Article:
Your kids need you; your phone doesn’t.
I’ve said it before, and I’ll say it again: I spend too much time on my phone. This is a problem for a myriad of reasons, but the most important one is that time spent on my phone is time not spent actively engaged with my kids. I have three little girls, and while they also enjoy screen time (And if I’m honest, I also enjoy Bluey), what they really want is time with Katie and me. They want attention, engagement, and to feel like they’re heard.
Certainly everyday can’t be a day trip to the Baltimore Aquarium where the tickets and gift shop require taking out a second mortgage, so we’ve found some quick, easy ways to engage the kids that allow us all to have fun and give our phones rest.
1. Kids’ Charades
All kids want to play games, the problem is that we don’t always have two hours to set aside for a round of Sorry! We recently picked up this charades kids’ set, and they love it. Our littlest can’t read yet, but each card has a picture she can act out. My girls love to perform for us: dance shows, gymnastics shows, puppet shows, concerts, you name it. This allows kids to perform, practice literacy, and you can play for an hour or Fifteen minutes while dinner is in the oven.
2. Kindness Rocks
One of my friends owns a publishing company called Creo En Ti Media. They print bilingual books and give them to underprivileged kids all over the world. One of their books is about a family walking through a park, finding kindness rocks and deciding to make some of their own. Well I had to try this, and yeah, it’s a win. This promotes creativity and empathy while also getting your kids outside.
Grab a bag of river rocks and a set of acrylic paint pens. The kids can use the pens to paint cute pictures on the rocks and write encouraging messages. Take a walk through the park, and the kids can choose where to leave the rocks for other kids to find.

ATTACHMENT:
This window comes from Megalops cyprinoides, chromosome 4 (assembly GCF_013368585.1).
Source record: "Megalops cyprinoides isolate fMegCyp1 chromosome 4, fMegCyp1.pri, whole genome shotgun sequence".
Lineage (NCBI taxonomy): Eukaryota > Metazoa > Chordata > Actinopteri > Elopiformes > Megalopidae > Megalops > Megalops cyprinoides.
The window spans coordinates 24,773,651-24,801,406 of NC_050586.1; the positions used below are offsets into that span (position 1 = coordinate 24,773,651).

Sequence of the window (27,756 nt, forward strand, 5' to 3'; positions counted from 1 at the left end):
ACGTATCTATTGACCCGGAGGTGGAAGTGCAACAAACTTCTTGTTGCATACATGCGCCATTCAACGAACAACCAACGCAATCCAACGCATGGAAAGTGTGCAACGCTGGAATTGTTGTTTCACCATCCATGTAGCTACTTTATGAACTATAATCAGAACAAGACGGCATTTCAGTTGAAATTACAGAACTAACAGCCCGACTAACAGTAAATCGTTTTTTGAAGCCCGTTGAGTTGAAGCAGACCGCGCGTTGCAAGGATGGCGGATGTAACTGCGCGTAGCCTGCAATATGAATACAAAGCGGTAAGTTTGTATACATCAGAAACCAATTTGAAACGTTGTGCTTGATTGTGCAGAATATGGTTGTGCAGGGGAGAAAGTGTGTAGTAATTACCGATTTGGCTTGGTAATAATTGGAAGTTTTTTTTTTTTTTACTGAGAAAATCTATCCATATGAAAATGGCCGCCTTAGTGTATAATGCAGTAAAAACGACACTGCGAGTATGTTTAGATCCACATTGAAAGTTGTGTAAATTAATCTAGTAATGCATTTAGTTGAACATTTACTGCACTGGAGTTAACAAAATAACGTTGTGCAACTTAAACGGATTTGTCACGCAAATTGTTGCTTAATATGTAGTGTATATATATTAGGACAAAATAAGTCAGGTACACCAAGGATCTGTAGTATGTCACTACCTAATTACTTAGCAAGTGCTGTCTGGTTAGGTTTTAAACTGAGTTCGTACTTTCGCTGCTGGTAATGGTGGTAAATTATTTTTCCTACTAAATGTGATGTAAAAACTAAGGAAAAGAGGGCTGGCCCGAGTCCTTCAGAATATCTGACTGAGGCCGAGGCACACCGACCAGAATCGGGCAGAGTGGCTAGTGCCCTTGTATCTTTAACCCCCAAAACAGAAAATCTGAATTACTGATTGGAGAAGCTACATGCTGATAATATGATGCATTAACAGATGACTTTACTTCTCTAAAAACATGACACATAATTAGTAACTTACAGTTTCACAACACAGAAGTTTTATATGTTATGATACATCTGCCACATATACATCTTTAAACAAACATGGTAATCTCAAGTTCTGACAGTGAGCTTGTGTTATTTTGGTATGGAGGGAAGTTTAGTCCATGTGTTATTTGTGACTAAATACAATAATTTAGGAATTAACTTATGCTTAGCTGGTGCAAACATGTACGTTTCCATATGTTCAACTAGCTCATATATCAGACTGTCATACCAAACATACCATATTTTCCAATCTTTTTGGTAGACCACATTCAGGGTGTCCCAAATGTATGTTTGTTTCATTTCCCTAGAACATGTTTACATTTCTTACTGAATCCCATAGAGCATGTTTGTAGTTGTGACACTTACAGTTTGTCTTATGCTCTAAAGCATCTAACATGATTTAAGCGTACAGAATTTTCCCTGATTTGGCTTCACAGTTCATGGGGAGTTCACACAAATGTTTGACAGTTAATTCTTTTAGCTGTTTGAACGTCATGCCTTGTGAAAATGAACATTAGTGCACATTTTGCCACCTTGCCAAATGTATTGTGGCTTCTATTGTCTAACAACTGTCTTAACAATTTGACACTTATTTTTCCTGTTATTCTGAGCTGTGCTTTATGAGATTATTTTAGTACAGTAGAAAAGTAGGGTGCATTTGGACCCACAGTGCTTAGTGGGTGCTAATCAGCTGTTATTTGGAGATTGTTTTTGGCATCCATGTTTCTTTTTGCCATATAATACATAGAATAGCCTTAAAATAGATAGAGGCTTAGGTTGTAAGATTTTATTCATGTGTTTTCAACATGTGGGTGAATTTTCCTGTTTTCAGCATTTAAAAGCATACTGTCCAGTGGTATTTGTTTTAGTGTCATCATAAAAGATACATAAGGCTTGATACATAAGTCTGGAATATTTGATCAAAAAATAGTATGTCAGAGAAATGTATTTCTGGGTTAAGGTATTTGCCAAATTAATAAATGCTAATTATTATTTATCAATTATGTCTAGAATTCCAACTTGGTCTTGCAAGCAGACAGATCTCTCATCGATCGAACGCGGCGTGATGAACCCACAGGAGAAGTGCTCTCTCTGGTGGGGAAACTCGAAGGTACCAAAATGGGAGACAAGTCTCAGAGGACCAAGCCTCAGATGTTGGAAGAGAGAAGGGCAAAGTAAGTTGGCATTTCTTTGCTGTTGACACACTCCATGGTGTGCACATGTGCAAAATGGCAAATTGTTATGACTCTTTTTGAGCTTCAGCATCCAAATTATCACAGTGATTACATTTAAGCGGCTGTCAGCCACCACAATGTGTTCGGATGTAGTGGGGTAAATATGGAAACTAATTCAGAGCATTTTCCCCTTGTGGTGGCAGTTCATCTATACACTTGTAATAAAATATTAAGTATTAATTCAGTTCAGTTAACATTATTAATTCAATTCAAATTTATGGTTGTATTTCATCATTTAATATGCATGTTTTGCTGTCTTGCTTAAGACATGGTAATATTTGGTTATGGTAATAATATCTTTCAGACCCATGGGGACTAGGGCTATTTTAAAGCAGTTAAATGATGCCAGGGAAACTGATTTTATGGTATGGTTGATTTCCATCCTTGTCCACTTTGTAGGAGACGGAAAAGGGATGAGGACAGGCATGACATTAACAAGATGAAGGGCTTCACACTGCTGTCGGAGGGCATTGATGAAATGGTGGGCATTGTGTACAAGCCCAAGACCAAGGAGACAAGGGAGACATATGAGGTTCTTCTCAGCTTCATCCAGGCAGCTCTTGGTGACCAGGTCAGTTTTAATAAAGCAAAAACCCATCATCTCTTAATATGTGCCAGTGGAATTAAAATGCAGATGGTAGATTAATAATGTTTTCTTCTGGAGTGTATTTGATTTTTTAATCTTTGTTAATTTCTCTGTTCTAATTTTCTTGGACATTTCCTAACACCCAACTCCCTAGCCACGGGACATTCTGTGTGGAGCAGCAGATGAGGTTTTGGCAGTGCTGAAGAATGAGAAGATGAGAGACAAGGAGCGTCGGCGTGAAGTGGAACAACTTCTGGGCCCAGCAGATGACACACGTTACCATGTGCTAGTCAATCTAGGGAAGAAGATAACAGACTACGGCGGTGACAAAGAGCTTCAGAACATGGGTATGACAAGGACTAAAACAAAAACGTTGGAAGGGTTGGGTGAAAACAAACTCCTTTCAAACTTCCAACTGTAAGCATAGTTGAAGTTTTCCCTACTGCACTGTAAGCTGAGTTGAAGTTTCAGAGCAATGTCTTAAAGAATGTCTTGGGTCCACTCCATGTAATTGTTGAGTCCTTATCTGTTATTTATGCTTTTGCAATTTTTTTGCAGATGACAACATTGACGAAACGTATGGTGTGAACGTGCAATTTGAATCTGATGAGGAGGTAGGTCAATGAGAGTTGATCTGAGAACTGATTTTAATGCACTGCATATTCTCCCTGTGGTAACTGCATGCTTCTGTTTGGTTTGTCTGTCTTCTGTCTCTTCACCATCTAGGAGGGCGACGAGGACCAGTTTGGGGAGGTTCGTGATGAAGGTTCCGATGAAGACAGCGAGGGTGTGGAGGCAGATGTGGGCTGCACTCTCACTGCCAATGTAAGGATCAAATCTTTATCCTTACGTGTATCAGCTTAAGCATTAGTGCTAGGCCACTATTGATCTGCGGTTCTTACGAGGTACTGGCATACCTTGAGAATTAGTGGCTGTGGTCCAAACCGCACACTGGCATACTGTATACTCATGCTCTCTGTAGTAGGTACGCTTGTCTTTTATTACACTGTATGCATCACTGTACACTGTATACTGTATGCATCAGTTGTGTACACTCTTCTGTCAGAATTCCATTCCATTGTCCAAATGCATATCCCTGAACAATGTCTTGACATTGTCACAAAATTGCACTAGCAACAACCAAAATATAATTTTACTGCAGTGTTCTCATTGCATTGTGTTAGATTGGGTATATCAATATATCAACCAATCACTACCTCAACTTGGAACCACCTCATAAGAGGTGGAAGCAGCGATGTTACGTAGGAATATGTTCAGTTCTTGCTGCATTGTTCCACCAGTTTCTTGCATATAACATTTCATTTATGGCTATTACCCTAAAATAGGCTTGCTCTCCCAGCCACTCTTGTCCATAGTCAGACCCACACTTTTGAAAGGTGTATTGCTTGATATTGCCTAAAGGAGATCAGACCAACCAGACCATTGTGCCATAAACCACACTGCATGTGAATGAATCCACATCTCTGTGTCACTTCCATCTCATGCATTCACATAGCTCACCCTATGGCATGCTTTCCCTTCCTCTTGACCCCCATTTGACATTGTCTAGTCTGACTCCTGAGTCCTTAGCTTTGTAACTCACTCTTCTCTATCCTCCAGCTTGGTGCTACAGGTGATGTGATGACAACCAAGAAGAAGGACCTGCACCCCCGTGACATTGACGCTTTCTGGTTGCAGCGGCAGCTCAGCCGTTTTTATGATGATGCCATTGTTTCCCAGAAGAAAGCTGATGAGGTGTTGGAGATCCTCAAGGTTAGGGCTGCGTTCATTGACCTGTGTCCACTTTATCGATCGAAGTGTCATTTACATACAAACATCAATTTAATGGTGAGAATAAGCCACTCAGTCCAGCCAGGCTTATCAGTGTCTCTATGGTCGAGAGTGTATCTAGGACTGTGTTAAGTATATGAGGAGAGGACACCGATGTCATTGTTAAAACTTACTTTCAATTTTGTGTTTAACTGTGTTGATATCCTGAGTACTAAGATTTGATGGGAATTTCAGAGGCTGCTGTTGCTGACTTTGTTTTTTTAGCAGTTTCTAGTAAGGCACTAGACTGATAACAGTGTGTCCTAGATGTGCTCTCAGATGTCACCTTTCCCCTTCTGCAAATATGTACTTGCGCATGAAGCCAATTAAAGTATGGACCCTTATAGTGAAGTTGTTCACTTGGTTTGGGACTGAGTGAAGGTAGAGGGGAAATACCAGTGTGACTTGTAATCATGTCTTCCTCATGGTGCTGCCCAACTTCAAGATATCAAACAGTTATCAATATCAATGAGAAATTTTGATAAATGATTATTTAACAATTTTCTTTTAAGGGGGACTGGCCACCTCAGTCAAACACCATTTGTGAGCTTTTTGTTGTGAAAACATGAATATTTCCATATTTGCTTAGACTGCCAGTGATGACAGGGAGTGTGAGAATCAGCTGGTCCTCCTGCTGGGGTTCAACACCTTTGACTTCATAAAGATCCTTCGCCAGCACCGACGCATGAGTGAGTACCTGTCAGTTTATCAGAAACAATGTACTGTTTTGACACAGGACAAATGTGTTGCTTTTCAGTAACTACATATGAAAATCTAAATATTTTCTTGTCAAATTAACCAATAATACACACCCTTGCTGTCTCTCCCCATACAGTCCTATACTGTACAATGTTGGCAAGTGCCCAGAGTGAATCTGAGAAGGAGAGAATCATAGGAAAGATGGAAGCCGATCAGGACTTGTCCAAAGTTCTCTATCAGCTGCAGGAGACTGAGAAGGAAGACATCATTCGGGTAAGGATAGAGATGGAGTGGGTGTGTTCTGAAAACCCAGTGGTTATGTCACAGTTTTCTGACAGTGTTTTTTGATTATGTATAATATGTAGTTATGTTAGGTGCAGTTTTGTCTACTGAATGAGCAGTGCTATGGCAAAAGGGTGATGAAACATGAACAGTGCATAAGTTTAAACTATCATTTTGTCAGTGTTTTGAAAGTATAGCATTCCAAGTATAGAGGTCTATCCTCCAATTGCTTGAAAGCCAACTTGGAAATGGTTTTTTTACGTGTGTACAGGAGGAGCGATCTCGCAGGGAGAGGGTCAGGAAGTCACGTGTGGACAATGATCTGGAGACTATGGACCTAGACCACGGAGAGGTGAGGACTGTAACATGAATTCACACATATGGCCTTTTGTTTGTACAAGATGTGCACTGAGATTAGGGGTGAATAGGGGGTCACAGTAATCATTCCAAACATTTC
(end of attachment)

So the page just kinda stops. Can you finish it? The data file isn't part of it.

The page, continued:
There are three reasons this is a kick-ass activity. 1. You get to walk around the park instead of sitting on a bench, watching your kids play on the playground. 2. The kids enjoy hiding the rocks just as much as painting them. 3. Acrylic paint pens require zero cleanup…yeah, you heard me.
3. Donation Celebration
Every Christmas Katie and I say the same thing: Where the hell are we going to put all of these new toys? So we’ve started a new tradition that alleviates that angst. Around Thanksgiving time, each kid gets a trash bag to fill with toys that they haven’t played with the last few months. We set a timer for ten minutes and cut em’ loose. They don’t have to donate any toy that they want to keep, but they can’t have an empty bag at the end of the ten minutes.
When the ten minutes are up, we put the bags in the car and take them to SalVal for donation. I don’t know about you, but if I don’t take donate items to the donation center right away, the bag will sit in the back of my car for no less than four months.
This teaches my kids that 1. It’s good to donate to charity. 2. We shouldn’t keep things we don’t use just for the sake of keeping them. Attachment to possessions isn’t healthy. 3. Clutter helps no one.
4. Three Marker Challenge
This is so simple, and I’ve yet to meet a kid who doesn’t like it.
- One kid picks a subject such as cheetah, racecar, unicorn, ninja, etc.
- Find a free coloring page (literally just Google “cheetah coloring page free”).
- Print one of the same image for each kid.
- Put a set of markers in a basket, box, or cup.
- Each kid picks out three markers behind their back. Whatever three colors they get, they have to keep.
- Each kid colors in their picture with only the three markers they chose.
- Parents judge whose drawing is the best.
- Different kid picks the subject for the next round.
- If you participate in the challenge, color outside the lines a bit. Your kids need to see that you’re not perfect either.
Kids love milkshakes. Dads love milkshakes. And milkshakes are cheap. Once a month, take your kids out for a milkshake. This is a great time to check in and see how they’re doing. How’s school? Are you getting along with your friends? Are you being kind to others? Is anyone picking on you? How am I doing as dad? Do you need anything more or less from me? Do you know how much I love you?
These are important questions for you to ask your kid, and more potently, these are the questions that show your kid that it’s safe to talk to you. I realize that for some dads, these are difficult conversations to have, but plant these seeds of vulnerability and trust now, so when your kid gets older and gets into a pickle, you’re the first one they call.
By the way, make this a special trip between just you and the kids; your partner can stay at home for a few minutes of quiet or go run an errand…by themselves…without the kids.